Last Updated on July 29, 2019
This post contains affiliate links.
Nintendo is one of the most iconic names in modern video gaming. Founded in the 19th century as a card company, the company entered the video gaming realm in the 1980s with the Famicom home video game console, or what is known in the United States as the original Nintendo Entertainment System. Riding on the success of games like Super Mario Bros., The Legend of Zelda, and Metroid, Nintendo would go on to spawn a number of home console systems and handheld systems. While some of Nintendo’s attempts failed badly, at the time of this post Nintendo’s flagship product, Nintendo Switch, is selling well worldwide.
A cult hit among Nintendo’s product line are Amiibo*, a collection of mini-figures that are capable of communicating with certain Nintendo systems using NFC protocol.The figures were first released for the Wii U (a system that did not perform well) but are also compatible with New Nintendo 3DS and Nintendo Switch. Amiibo can be used with certain games to unlock in-game bonuses or even, in some cases, store or load some kinds of data.
Trying to sort out which Amiibo work with which games — and how they work in each game — can be dizzying, since it varies widely from game to game. Both Nintendo and Wikipedia maintain compatibility lists for Amiibo and games, but for some collectors just having the figures is just as important, if not more so, than the in-game bonuses.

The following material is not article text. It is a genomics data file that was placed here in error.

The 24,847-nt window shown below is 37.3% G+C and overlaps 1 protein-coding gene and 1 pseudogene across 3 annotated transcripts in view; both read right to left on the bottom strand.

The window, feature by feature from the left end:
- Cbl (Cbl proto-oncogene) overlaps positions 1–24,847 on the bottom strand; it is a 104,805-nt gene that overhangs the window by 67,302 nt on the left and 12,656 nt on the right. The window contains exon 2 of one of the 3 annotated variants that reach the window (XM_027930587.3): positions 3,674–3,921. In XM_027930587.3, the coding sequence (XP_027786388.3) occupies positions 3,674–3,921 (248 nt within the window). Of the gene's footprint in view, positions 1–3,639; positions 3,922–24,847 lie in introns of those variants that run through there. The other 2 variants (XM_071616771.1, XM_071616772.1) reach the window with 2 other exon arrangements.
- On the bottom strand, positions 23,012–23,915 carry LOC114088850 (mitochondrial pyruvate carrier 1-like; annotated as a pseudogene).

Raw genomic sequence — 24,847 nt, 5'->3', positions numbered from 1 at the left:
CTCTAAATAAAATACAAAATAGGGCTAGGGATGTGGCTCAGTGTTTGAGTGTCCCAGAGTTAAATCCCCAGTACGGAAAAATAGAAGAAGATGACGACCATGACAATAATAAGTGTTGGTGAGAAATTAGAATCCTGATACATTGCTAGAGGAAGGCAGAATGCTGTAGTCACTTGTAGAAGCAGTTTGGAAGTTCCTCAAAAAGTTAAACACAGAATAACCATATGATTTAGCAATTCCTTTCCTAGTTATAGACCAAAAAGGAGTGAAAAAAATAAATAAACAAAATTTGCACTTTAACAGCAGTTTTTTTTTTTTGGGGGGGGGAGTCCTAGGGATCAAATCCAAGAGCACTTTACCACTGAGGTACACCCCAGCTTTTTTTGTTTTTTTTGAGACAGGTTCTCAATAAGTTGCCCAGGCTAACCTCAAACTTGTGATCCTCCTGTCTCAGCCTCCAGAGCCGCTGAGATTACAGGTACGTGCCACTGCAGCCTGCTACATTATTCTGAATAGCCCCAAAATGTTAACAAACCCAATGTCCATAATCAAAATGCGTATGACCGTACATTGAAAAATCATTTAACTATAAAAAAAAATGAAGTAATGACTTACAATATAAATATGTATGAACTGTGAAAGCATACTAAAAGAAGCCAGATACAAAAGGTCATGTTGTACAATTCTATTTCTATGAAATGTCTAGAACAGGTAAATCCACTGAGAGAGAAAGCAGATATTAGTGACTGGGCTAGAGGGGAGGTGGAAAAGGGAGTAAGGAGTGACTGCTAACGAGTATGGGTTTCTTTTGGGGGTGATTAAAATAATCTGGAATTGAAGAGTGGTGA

The prices of Amiibo vary, with many of them running between $13 and 16. In addition, because some of them are rare, difficult-to-find versions, they can show up for a lot more than list price from third party sellers on Amazon or secondhand dealers on eBay. Finding them for any less than that is considered a find.
Enter Five Below.
Five Below sells a number of Amiibo in its stores and online. Everything in Five Below is $5 or less, and all the Amiibo I’ve seen there retail for $5. The Amiibo available at Five Below vary from month to month. I haven’t seen Five Below carry very many A-list Amiibo like Mario or Link, but I have seen them carry a nice selection of B-list characters like Street Fighter’s Ryu and Ken, Super Mario Bros.’s Daisy and Peach, and Animal Crossing’s Isabelle and Resetti. I even once saw a 3-pack of Amiibo with Animal Crossing trio Cyrus, Reese, and K.K. Slider for $5, which is a lot less than I’ve seen that pack anywhere else.
In my experience, Five Below rotates its selection of Amiibo, so if you see one and you really want it, you may not want to hesitate, as it might not be in stock in the future.
A final note: during one visit I got into a conversation with a self-described collector who said he once scored one of the rare gold Amiibo from Five Below. I can’t verify that, and I certainly haven’t seen them myself, so that may not be true. But with the Amiibo coming in and out of Five Below, I suppose there is always a chance.
If you’re an Amiibo collector — or if you’re just looking to get a few Amiibo on the cheap — you absolutely have to check out Five Below. It’s one of the cheapest places I know of to score the little figures, and while you probably won’t score ultra-rare models (although you could), I’m not sure you can find them at better prices. Plus, the fact that Five Below rotates its stock means that you may find something a little different each time you visit.
* Nintendo stylizes them in all lower case — amiibo — although they are capitalized in other places.